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Thermodynamics of nitroaromatic compound adsorption from water by smectite clay.

Nitroaromatic compounds enter the environment through their use as explosives, pesticides, solvents, and synthetic intermediates in the manufacturing of dyes, perfumes, and drugs. Recent studies have found that many nitroaromatic compounds are strongly retained by smectites, especially K+-saturated smectites. Sorption occurs when nitroaromatic compounds replace water associated with the clay and form complexes between K+ and -NO2 groups. This study seeks to further understand nitroaromatic-clay interactions from the viewpoint of energetics. Adsorption isotherms of 1,3-dinitrobenzene, 1,4-dinitrobenzene, and 1,3,5-trinitrobenzene from aqueous solution by K+- and Ca2+-saturated smectite (SWy-2) were measured at several temperatures between 4 degrees C and 37 degrees C to determine the molar differential adsorption enthalpies. Adsorption was found to be an exothermic process on both homoionic K+- and Ca2+-smectite. The smaller adsorption enthalpy on Ca-SWy-2 was consistent with its much smaller adsorption capacity for nitroaromatics compared to K-SWy-2. Our best estimate forthe enthalpy of 1,3,5-trinitrobenzene interactions with K-SWy-2 is -124 kJ/ mol, which is referenced to gas-phase 1,3,5-trinitrobenzene, corrected forthe displacement of interlayer water, and can be directly compared with quantum chemical enthalpies from the literature. Our comparable estimates for 1,3- and 1,4-dinitrobenzene interaction enthalpies are near -90 kJ/ mol. We conclude that our adsorption enthalpy results are consistent with the hypothesis that nitroaromatic compounds are sorbed strongly by K-smectites because they form inner- and/or outer-sphere complexes with K+ cations in clay interlayers. Indeed, the basal spacings of rewetted clay films in the presence of nitroaromatic compounds imply that water molecules cannot effectively compete with the adsorbed nitrobenzenes for reactive sites on K-SWy-2.[1]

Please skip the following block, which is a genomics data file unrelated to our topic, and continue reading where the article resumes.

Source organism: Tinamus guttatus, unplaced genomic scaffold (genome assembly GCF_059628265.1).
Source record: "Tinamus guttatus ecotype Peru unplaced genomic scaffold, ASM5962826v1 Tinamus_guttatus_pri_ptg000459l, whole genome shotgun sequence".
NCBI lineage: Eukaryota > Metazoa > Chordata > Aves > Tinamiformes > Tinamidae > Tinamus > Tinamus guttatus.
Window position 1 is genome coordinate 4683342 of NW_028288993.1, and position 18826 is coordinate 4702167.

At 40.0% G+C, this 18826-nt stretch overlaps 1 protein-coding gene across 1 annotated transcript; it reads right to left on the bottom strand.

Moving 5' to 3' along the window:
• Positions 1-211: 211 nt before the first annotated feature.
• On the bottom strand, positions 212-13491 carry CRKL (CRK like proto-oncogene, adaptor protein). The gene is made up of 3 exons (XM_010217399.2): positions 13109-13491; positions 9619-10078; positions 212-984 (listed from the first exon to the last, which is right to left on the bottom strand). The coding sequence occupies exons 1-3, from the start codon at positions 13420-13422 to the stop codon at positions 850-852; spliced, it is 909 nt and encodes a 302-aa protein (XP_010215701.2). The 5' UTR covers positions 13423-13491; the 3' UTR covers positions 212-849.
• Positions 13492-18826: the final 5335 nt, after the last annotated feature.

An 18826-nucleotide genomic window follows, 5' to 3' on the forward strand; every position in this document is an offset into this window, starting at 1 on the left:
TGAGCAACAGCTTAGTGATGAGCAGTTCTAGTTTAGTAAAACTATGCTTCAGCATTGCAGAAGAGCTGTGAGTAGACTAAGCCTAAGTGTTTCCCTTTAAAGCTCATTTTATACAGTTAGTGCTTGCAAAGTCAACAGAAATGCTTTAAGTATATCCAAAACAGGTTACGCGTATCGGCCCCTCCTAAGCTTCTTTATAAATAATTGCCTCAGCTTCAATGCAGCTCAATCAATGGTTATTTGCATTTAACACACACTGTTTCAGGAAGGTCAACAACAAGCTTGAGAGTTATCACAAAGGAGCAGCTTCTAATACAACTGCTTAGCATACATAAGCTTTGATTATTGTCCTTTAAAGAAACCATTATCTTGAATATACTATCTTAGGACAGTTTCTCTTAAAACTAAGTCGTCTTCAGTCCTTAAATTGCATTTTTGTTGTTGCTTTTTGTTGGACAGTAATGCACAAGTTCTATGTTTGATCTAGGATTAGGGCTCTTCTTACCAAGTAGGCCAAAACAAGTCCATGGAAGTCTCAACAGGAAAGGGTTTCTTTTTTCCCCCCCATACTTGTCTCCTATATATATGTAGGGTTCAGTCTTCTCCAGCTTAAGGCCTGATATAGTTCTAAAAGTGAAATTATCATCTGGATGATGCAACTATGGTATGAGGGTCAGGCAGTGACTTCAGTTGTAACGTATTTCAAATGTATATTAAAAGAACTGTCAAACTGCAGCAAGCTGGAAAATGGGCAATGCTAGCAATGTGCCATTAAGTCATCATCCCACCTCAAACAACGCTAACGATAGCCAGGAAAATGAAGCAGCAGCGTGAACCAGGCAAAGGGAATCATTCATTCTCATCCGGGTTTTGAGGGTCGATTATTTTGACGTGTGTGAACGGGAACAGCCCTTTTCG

References

  1. Thermodynamics of nitroaromatic compound adsorption from water by smectite clay. Li, H., Teppen, B.J., Johnston, C.T., Boyd, S.A. Environ. Sci. Technol. (2004) [Pubmed]
 
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